Those of us who make ice cream on a regular basis - say, for the sake of example, once or twice a week - are absolutely thrilled to have something to do with the egg whites that accumulate as by-products when the yolks are used for the typical custard base. I'm always adding some extra whites to scrambled eggs, but a good many egg whites have taken up semi-permanent residence in zipper bags in my freezer.
This week's assigned recipe for the Tuesdays With Dorie baking group is Cocoa Almond Meringues, and meringues signify one thing to me: "egg whites"! I was more than excited to pull out a frozen bag of egg whites, but a good bit less excited when I discovered that the bag had leaked as it thawed, and there were egg whites oozing all over my kitchen counter. Thanks to the magic of paper towels, that was just a minor setback.
- Mike of Ugly Food for an Ugly Dude chose the meringue recipe, and you can click over to his blog for the recipe.
- I've made meringues and I know that they bake in a relatively cool oven for a relatively long amount of time until they are
- These meringues were different for me. I followed the directions exactly and at the end of the prescribed time, the meringues were soft to the touch. On the outside. So I baked them for an extra 15 minutes, then left them in oven as it cooled.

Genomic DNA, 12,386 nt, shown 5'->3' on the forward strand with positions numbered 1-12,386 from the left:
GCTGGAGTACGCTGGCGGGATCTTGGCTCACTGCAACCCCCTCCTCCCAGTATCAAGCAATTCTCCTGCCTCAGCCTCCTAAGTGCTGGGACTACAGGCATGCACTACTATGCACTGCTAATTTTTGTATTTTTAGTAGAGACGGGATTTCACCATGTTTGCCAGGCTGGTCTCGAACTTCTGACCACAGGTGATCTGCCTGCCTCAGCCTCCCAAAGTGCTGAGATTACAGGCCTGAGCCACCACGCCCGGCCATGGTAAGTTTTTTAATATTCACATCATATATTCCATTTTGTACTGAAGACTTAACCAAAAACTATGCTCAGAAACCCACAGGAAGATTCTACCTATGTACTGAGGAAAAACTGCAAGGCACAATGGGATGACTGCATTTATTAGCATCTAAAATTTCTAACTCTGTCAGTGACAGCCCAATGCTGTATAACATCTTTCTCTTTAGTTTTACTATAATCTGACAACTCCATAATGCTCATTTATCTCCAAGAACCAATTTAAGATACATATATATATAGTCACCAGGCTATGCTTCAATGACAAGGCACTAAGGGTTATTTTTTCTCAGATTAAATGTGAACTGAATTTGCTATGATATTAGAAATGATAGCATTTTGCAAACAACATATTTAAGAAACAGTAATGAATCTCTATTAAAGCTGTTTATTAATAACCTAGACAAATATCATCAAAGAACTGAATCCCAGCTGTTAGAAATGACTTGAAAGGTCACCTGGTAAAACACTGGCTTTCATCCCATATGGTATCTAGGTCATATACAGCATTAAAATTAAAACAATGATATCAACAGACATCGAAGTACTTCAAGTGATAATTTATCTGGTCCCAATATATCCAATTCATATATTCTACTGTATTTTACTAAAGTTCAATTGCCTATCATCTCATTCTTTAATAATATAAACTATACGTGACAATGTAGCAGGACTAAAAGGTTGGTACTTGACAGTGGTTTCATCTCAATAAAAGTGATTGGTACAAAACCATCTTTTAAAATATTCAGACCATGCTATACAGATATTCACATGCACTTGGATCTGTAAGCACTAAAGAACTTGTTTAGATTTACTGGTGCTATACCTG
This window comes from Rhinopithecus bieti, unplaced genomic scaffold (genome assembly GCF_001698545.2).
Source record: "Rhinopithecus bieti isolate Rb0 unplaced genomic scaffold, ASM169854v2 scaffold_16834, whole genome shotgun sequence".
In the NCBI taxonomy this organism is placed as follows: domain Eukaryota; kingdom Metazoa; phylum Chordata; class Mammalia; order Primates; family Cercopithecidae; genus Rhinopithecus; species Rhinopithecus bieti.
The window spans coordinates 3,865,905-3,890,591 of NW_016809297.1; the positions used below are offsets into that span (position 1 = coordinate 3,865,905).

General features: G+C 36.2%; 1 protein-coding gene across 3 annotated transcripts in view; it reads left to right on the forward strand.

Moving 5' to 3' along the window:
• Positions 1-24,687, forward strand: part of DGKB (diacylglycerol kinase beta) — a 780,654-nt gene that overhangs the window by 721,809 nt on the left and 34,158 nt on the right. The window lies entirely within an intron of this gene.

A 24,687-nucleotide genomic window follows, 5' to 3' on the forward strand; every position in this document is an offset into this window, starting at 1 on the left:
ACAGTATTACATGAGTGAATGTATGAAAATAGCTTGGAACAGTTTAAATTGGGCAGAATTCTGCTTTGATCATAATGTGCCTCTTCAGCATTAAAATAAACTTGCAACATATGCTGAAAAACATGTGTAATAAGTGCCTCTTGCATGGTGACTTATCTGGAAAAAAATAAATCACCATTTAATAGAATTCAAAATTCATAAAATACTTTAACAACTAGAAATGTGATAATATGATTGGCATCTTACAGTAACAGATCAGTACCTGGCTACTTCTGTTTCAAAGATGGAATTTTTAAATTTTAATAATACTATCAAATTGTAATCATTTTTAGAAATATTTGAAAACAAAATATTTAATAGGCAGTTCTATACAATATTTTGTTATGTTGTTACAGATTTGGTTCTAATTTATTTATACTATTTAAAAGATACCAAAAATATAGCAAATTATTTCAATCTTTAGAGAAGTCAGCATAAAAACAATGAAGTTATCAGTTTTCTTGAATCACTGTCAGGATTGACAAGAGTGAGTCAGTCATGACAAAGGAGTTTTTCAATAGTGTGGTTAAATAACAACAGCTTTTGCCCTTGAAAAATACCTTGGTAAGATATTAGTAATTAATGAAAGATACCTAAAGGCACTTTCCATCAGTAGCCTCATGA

- As they baked, my meringues didn't get bumpy and cracked like the picture in Dorie's book. Instead they flattened and smoothed out. Their insides stayed soft, and even a bit gooey. I'm suspecting that although Dorie says "their interiors are wonderfully chewy and their flavor a bit caramelish, slightly nutty and quite chocolaty," mine might have been a bit more chewy than she intended. It's possible that the summer humidity might have been a factory, but our house is fully air conditioned, and it's pretty dry in our house.
I must admit that I wasn't particularly disappointed that the meringues that came out of my oven were not particularly meringue-like. Chewy cookies are my very favorite kind, and these were wonderful. I kept sampling them until I finally put them in a zipper bag and froze them (although I soon found that they are even better straight from the freezer!)